And Learning to Not Think About It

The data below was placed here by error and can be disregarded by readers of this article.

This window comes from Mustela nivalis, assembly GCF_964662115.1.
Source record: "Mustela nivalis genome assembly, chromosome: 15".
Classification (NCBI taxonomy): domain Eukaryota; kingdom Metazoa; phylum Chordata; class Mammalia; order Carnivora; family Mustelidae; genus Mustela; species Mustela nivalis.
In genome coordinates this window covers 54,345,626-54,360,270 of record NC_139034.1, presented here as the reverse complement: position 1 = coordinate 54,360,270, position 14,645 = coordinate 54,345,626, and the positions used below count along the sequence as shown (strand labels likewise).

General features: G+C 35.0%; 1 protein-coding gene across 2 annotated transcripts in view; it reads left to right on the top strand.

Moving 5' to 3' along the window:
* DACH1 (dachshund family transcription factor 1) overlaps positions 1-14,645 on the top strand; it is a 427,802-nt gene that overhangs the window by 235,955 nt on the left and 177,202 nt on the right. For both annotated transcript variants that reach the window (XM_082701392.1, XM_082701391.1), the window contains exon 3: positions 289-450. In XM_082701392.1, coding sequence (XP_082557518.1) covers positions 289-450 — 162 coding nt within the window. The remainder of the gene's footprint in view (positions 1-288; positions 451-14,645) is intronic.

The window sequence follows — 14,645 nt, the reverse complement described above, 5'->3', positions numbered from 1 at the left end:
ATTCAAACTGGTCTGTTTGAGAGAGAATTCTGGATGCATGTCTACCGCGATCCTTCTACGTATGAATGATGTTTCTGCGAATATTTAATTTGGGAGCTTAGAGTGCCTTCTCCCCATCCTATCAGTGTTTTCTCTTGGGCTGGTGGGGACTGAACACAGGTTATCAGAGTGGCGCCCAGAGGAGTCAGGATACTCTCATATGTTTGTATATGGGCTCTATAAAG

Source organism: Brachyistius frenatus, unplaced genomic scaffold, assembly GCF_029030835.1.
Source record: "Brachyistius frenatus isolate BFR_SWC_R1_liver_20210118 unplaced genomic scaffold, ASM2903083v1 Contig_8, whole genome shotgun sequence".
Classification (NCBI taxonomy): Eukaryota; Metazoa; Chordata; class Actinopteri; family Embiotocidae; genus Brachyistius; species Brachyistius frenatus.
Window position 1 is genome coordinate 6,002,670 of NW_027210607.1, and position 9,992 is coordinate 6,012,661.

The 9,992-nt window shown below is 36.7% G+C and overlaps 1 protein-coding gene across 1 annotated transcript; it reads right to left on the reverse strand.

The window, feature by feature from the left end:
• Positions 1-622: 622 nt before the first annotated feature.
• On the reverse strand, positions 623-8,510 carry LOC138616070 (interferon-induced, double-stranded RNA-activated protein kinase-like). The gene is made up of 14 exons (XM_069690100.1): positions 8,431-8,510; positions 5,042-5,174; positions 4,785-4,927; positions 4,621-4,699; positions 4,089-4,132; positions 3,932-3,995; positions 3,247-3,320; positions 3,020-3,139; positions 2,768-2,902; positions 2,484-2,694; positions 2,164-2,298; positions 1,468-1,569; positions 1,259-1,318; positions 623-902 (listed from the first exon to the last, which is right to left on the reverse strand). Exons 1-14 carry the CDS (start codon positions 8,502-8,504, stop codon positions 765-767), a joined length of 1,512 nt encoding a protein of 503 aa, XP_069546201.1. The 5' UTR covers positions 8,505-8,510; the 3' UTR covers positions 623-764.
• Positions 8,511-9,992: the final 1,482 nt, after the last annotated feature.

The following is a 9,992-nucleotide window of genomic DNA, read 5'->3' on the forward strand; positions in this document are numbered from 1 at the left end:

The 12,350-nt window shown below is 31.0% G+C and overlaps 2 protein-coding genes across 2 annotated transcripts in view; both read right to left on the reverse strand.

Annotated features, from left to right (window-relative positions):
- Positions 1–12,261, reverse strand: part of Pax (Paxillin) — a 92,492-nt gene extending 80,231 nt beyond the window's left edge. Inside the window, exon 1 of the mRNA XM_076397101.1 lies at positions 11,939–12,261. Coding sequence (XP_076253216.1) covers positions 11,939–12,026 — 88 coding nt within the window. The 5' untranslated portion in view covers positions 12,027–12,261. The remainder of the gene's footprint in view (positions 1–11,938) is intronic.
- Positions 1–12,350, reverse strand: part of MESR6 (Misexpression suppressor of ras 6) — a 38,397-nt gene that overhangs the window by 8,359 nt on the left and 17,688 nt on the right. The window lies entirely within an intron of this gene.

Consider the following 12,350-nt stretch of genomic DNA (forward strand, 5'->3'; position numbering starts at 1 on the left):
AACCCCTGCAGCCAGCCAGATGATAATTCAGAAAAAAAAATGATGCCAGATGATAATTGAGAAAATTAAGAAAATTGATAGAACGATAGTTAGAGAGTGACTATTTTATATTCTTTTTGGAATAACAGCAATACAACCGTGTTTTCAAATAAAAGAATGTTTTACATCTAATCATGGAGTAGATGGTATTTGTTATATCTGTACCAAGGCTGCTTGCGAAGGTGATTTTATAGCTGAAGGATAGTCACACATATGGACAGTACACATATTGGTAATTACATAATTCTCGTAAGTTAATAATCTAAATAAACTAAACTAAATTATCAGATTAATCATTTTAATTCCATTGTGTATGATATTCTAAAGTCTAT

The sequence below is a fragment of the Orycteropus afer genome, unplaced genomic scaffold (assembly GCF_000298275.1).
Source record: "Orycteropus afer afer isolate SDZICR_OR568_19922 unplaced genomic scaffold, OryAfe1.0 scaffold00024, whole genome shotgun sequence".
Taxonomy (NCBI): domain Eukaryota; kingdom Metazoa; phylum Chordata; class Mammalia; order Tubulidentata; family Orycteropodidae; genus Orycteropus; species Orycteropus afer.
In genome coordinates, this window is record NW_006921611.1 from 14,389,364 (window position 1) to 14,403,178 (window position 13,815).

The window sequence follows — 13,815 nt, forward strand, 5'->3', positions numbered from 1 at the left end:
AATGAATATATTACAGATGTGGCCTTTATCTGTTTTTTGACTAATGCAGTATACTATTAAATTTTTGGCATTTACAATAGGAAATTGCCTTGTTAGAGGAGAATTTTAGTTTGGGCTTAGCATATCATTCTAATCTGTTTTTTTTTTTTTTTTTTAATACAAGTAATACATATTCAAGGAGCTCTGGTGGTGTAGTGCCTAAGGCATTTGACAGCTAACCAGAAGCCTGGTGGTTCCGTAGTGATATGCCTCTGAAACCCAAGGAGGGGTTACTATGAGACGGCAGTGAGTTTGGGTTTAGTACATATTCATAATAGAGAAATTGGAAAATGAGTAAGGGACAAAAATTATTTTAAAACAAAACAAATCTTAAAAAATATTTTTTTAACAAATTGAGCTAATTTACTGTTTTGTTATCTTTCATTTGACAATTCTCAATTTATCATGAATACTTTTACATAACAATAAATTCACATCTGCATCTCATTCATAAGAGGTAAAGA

As I have mentioned before, I am a planner, I always have been. I plan dinners, errand runs, vacation itineraries, house projects, chores, outfits... you name it, I plan it. I think that’s why graphic design was such a great career choice for me. I was always creative and the structured rules of graphic design suited me perfectly. I had grids to follow, color harmonies to make work, typography do’s and don’ts to abide by, etc. A match made in heaven for a while. There was no such thing as a happy accident for me. Some graphic designers can create very freely and intuitively, not me, possibly in the early stages of logo design, but not really anywhere else. Everything had to be perfectly aligned and have a place on the grid. I would overthink everything I worked on, and when I thought I was done with a design, I would start overthinking all over again. My brain just works that way and it has been very hard to switch gears. I am still a work in progress. Since I started creating fine art, I have struggled. Fine art for me means process over product, playing and experimenting. A lot of times I start thinking about what I am creating, what it will look like and how it will be used before I even begin. I took a painting class many years ago and that was the first time I totally let the colors and brush strokes move me. It was exhilarating and freeing, but not easy. I was the only one in class who didn’t use a still life set up, I just painted and it opened my mind up to organic creativity. I have slowly let go more and more over the last few years. I sit now with my watercolors or markers and just paint or draw. I don’t think about what it will be as much, I just do it. The whole process is a happy accident in a way and I am usually happy with the end result because there was nothing preconceived. I use it as a meditation, and I still struggle a bit with completely letting go, but that’s OK. I am an artist and I am a designer, I am a combination of the two. I am Yin and I am Yang. There are times my creative counterparts will fight each other and times they will compliment each other. Either way, I will always create.